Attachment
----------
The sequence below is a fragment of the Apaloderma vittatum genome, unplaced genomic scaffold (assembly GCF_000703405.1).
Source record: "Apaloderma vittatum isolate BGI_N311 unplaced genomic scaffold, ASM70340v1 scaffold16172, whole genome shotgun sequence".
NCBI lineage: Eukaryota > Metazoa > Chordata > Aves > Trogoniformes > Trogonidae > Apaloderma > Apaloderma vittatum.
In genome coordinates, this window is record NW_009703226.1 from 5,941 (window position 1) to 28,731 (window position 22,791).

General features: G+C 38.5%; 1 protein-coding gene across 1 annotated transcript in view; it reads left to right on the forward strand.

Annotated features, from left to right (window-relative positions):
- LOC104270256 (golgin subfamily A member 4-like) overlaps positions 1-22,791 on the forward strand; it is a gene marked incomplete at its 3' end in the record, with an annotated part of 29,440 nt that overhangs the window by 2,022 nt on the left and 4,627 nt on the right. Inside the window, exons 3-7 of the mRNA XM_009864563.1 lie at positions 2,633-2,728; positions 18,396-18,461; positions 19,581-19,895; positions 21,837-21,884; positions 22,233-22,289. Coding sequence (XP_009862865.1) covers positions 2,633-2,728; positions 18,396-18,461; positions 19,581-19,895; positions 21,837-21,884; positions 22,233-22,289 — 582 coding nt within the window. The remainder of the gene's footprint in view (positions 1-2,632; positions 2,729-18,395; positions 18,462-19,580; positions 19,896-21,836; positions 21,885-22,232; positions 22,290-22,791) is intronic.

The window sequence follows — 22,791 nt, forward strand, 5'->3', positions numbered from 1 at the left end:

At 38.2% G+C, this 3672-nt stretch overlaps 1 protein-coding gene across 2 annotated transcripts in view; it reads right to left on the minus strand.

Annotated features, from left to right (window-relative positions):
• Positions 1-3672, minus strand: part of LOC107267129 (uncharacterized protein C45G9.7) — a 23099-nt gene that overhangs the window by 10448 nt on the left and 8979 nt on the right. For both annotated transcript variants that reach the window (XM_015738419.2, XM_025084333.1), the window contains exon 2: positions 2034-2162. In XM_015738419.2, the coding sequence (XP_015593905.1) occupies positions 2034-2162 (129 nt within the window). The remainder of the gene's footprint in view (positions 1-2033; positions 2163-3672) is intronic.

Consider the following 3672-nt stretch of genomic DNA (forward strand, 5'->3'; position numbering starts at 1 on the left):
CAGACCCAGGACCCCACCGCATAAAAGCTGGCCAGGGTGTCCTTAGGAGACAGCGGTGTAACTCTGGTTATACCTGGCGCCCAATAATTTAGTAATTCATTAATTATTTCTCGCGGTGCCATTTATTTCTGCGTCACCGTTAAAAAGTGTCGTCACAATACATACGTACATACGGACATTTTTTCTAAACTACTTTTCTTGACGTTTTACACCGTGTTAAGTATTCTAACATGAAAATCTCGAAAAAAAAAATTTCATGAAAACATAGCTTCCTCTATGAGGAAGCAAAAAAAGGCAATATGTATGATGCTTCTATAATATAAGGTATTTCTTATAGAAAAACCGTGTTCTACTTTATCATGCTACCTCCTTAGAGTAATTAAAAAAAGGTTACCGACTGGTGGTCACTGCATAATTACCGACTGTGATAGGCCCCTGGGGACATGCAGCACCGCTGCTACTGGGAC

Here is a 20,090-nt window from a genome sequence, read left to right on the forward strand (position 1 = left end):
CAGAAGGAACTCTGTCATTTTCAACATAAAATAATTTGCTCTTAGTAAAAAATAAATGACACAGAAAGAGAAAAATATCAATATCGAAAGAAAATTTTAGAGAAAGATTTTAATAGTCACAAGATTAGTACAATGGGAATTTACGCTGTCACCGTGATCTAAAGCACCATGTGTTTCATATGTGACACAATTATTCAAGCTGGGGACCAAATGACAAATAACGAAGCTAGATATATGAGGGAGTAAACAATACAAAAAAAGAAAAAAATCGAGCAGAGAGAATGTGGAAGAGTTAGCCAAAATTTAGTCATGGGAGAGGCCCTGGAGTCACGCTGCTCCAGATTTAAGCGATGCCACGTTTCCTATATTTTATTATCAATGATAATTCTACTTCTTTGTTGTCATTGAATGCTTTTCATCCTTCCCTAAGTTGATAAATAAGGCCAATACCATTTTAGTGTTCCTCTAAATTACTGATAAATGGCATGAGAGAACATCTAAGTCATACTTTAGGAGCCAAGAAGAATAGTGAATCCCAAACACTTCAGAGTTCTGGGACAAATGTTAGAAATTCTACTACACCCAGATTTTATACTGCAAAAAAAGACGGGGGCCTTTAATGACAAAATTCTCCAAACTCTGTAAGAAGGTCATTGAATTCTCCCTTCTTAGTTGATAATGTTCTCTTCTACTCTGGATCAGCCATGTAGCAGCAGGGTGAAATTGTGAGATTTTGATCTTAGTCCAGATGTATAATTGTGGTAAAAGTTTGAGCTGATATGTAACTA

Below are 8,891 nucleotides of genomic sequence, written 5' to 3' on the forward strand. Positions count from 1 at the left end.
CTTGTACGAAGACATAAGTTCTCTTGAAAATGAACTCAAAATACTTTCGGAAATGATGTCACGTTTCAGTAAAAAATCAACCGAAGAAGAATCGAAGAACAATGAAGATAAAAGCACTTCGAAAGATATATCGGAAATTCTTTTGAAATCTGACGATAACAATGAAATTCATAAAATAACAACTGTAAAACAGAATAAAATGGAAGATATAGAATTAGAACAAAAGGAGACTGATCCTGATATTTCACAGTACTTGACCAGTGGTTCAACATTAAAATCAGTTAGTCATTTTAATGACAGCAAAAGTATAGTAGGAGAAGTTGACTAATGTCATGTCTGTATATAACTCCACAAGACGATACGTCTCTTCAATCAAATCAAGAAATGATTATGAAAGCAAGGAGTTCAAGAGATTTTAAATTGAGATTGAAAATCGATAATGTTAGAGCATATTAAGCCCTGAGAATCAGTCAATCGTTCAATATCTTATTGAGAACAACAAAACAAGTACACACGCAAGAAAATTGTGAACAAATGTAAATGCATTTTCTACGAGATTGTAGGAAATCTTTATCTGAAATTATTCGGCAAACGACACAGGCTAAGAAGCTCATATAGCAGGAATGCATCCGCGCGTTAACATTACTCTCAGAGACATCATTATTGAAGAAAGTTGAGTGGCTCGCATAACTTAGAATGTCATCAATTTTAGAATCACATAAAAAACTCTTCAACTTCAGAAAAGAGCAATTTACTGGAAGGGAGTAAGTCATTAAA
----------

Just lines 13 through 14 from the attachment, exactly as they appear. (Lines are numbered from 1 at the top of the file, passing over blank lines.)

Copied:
CAGACCCAGGACCCCACCGCATAAAAGCTGGCCAGGGTGTCCTTAGGAGACAGCGGTGTAACTCTGGTTATACCTGGCGCCCAATAATTTAGTAATTCATTAATTATTTCTCGCGGTGCCATTTATTTCTGCGTCACCGTTAAAAAGTGTCGTCACAATACATACGTACATACGGACATTTTTTCTAAACTACTTTTCTTGACGTTTTACACCGTGTTAAGTATTCTAACATGAAAATCTCGAAAAAAAAAATTTCATGAAAACATAGCTTCCTCTATGAGGAAGCAAAAAAAGGCAATATGTATGATGCTTCTATAATATAAGGTATTTCTTATAGAAAAACCGTGTTCTACTTTATCATGCTACCTCCTTAGAGTAATTAAAAAAAGGTTACCGACTGGTGGTCACTGCATAATTACCGACTGTGATAGGCCCCTGGGGACATGCAGCACCGCTGCTACTGGGAC

Here is a 20,090-nt window from a genome sequence, read left to right on the forward strand (position 1 = left end):